Prime Minister Dmitry Medvedev on Thursday issued a veiled warning about China’s rising influence in Russia’s resource-rich Far East, saying it was essential to defend the area against “excessive expansion by bordering states”.
Speaking days after Russia’s first deputy defense minister said two new nuclear submarines would be sent to the Pacific Fleet, Medvedev also said it was “important not to allow negative manifestations … including the formation of enclaves made up of foreign citizens.”
His comments, some of the strongest on the subject yet, underlined the Kremlin’s suspicions that a steady influx of Chinese migrants may ultimately pose a threat to Russian hegemony in the remote and sparsely populated territories of Siberia and the Far East.
According to the Joint Operating Environment 2010 (JOE) report issued March 15, 2010 by U.S. Joint Forces Command, there were between 480,000 and 1 million ethnic Chinese in western Siberia, roughly 6 percent to 12 percent of the population. There are 34 million people in all of Siberia.
But Vassily Kashin, a researcher with the Moscow-based Centre for Analysis of Strategies and Technologies, said the Chinese migration issue is “overblown” and that current Russian “estimates put the number of Chinese migrants to Russia at about half a million for the whole country” — not just the region.
Russia has about ten million more women then men, China 30 million more men than women
While few countries in the world have an even gender distribution, Russia experiences a strong female bias, with only 86 men for every 100 women. There are several serious reasons to worry about these numbers. For one thing, many nubile women are not able to find partners, which further threatens the already low fertility rates and may contribute to the growth of “out-of-wedlock” births, abortions, and single parenthood. Another concern focuses on the contrast with China, which has exactly the opposite bias, with over 105 males per 100 females. Given China’s gigantic population, this imbalance translates into more than 34 million surplus males.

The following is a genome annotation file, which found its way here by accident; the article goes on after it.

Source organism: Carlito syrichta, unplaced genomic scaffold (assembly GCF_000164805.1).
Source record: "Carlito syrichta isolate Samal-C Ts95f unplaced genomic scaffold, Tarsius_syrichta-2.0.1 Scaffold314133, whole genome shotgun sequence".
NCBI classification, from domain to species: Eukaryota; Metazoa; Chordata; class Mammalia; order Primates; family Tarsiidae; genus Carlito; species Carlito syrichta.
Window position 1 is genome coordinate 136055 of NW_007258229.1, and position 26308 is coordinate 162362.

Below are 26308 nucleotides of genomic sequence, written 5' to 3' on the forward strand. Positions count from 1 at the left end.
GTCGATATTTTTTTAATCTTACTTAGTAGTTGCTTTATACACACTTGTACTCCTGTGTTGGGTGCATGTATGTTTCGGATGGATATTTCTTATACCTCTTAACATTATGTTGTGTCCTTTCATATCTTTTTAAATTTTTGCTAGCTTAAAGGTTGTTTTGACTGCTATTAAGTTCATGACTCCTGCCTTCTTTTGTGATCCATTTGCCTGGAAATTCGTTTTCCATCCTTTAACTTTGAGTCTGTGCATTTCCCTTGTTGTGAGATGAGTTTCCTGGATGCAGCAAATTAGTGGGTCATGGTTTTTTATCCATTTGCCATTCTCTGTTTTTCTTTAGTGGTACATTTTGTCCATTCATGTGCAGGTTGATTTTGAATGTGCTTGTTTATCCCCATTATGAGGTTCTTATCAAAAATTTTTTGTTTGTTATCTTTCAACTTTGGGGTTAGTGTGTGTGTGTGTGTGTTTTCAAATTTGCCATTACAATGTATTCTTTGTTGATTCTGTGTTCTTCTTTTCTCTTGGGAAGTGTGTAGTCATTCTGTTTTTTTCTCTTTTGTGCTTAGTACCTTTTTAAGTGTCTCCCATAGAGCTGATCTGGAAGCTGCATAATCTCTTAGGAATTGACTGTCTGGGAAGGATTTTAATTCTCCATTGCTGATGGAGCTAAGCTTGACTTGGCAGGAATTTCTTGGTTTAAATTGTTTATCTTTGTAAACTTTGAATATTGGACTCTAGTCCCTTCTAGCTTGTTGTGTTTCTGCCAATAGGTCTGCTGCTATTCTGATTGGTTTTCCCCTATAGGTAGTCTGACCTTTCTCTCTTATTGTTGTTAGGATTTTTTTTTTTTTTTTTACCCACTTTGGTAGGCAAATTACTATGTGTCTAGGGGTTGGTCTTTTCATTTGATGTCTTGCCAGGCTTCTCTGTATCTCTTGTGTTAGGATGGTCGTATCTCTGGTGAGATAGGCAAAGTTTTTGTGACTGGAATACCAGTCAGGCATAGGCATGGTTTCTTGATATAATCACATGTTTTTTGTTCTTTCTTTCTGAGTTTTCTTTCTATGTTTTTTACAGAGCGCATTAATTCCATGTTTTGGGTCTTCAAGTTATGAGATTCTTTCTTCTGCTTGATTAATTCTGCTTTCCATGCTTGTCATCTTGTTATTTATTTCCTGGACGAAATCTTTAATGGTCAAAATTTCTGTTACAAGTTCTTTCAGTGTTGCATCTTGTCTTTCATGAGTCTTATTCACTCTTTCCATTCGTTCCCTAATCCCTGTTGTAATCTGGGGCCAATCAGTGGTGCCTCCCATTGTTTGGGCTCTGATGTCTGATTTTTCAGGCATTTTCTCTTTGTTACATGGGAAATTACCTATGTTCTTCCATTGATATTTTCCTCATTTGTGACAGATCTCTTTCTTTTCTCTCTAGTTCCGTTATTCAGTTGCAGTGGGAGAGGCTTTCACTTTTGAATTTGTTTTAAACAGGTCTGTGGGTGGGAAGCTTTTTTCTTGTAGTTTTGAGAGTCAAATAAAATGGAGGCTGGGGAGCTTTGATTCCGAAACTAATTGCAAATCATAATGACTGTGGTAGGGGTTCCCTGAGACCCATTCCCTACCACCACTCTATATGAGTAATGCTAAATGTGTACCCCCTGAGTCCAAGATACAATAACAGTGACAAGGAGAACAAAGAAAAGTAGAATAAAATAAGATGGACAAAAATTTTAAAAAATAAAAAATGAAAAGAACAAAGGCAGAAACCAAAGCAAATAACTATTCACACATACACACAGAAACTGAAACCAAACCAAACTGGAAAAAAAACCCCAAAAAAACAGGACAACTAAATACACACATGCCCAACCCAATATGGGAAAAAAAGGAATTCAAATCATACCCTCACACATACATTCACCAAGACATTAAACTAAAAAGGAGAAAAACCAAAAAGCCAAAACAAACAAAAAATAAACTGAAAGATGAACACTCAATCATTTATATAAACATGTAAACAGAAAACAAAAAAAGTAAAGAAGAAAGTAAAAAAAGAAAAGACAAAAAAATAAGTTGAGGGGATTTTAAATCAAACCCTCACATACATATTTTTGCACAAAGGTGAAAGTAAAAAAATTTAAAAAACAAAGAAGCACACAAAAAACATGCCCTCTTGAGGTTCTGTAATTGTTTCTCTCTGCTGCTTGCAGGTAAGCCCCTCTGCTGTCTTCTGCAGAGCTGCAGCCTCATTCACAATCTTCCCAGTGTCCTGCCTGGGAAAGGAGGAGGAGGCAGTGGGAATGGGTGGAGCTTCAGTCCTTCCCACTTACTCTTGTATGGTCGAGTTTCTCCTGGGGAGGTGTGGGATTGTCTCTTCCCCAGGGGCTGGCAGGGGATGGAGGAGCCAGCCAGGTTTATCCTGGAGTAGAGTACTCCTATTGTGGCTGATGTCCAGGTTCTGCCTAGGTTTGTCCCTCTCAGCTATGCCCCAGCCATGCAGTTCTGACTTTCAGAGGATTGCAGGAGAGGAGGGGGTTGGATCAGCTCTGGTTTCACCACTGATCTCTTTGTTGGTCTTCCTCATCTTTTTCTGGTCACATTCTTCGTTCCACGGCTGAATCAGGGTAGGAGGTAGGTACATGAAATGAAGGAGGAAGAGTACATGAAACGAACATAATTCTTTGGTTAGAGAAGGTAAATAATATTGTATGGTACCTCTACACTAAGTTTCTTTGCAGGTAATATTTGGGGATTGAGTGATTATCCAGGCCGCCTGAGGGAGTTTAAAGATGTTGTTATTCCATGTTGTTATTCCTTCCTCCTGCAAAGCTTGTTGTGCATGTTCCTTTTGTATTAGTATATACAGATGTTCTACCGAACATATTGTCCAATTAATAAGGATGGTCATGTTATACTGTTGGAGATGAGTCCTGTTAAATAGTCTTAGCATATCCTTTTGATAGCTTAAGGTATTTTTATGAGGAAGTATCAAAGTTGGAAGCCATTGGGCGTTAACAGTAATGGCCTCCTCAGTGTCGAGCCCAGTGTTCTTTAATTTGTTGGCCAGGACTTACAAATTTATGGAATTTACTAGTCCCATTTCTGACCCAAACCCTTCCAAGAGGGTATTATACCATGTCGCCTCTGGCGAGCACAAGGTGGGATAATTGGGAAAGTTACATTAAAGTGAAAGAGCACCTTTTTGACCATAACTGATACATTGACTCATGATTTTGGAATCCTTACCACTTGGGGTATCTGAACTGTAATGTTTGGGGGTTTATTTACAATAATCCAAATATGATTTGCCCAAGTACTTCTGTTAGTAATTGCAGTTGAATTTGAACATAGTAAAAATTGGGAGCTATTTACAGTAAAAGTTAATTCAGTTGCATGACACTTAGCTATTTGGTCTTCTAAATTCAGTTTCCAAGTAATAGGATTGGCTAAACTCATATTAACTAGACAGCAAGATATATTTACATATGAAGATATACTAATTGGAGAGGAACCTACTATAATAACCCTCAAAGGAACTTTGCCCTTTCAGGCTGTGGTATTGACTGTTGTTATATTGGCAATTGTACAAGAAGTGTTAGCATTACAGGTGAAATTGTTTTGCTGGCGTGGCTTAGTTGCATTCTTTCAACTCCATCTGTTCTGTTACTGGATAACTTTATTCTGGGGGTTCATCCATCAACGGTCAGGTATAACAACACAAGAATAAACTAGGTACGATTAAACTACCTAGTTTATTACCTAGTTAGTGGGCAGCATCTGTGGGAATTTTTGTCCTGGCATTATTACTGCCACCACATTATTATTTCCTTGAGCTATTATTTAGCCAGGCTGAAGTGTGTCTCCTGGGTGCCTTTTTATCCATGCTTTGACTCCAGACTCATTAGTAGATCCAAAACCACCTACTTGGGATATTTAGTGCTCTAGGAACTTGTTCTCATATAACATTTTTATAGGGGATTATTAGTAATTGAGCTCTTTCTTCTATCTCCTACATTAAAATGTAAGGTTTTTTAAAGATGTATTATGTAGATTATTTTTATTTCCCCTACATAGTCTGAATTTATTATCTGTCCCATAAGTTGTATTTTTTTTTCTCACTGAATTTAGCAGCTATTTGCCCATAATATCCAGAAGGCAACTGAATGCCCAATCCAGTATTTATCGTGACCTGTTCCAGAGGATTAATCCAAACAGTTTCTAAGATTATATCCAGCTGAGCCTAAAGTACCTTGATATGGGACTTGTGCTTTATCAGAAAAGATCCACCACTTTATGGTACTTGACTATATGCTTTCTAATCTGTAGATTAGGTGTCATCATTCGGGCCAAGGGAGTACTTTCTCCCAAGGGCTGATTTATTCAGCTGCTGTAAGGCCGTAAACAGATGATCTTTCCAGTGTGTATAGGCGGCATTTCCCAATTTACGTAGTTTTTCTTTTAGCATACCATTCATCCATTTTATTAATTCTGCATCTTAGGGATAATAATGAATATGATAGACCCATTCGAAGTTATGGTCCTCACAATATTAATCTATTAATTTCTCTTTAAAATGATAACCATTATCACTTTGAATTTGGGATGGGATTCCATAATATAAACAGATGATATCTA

According to an article published in the British medical journal The Lancet in 2009, one of the main culprits is vodka: up to 600,000 Russians – mostly male – die from alcohol-related causes every year (although scholars such as Dana A. Glei of Georgetown University suggest that consumption of nonbeverage alcohol, including such substances as mouthwash, aftershave lotion, and alcohol-based fuels, has much more severe health consequences than vodka consumption).
The age at which the female bias comes into play can be estimated more precisely from the population pyramid on the right, derived from the 2002 census data: the difference in numbers between males and females, shown in grey, first shows up at the age of 33 and becomes pronounced from the age 40.
More women in Russia then men
The peak in the female bias in 1959 is due to the devastating Soviet population losses during World War II, currently estimated at 27 million or nearly 14% of the prewar population. These losses, Brainerd shows, disproportionately affected young men, significantly influencing marriages, fertility, and health among both men and women in the postwar period.
Economic migration to Siberia
From – Svetlana Soboleva, Professor and Senior Researcher, the Institute of Economics and Industry, Russian Academy of Sciences, Novosibirsk, Russia via the International Institute for Strategic Studies
Over the past few years there has also been an influx of people migrating of their own volition from China, Korea and Vietnam to Siberia and Russia’s Far East, whether legally or illegally, or on a permanent or temporary basis. Legal immigrants are subject to migration controls, but numbers are increasing every year. They are of three main types: workers from China; students; and traders. Research conducted in the various regions of the Far East and Eastern Siberia, as well as in Khabarovsk and Primorskii krai and the Amur and Irkutsk oblasts, indicates that most Chinese immigrants are businessmen acting independently. A number of them have been hugely successful, although far from all plan to remain in Russia. So far, Chinese migrants have not re-balanced negative population growth in Siberia. There are isolated instances of Chinese becoming naturalised Russians. This is not because they want to, however: they would rather keep their Chinese citizenship, as opposed to settling in Russia permanently. These migrants usually send their children back to China to stay with relatives and do not deny that the only reason they have come to Russia is to earn money. Official data show that there has been an increase in the number of registered marriages between Russians and Chinese. No research, though, has been carried out on this, so it is impossible to say whether the rise in the number of mixed marriages reflects a changing profile of family life in the region or whether these are fictitious marriages entered into by economic migrants seeking to legalise their presence in Russia.
Other Countries fairly large population and More Women than Men
Ukraine has 46 million people and 92 men for every 100 women.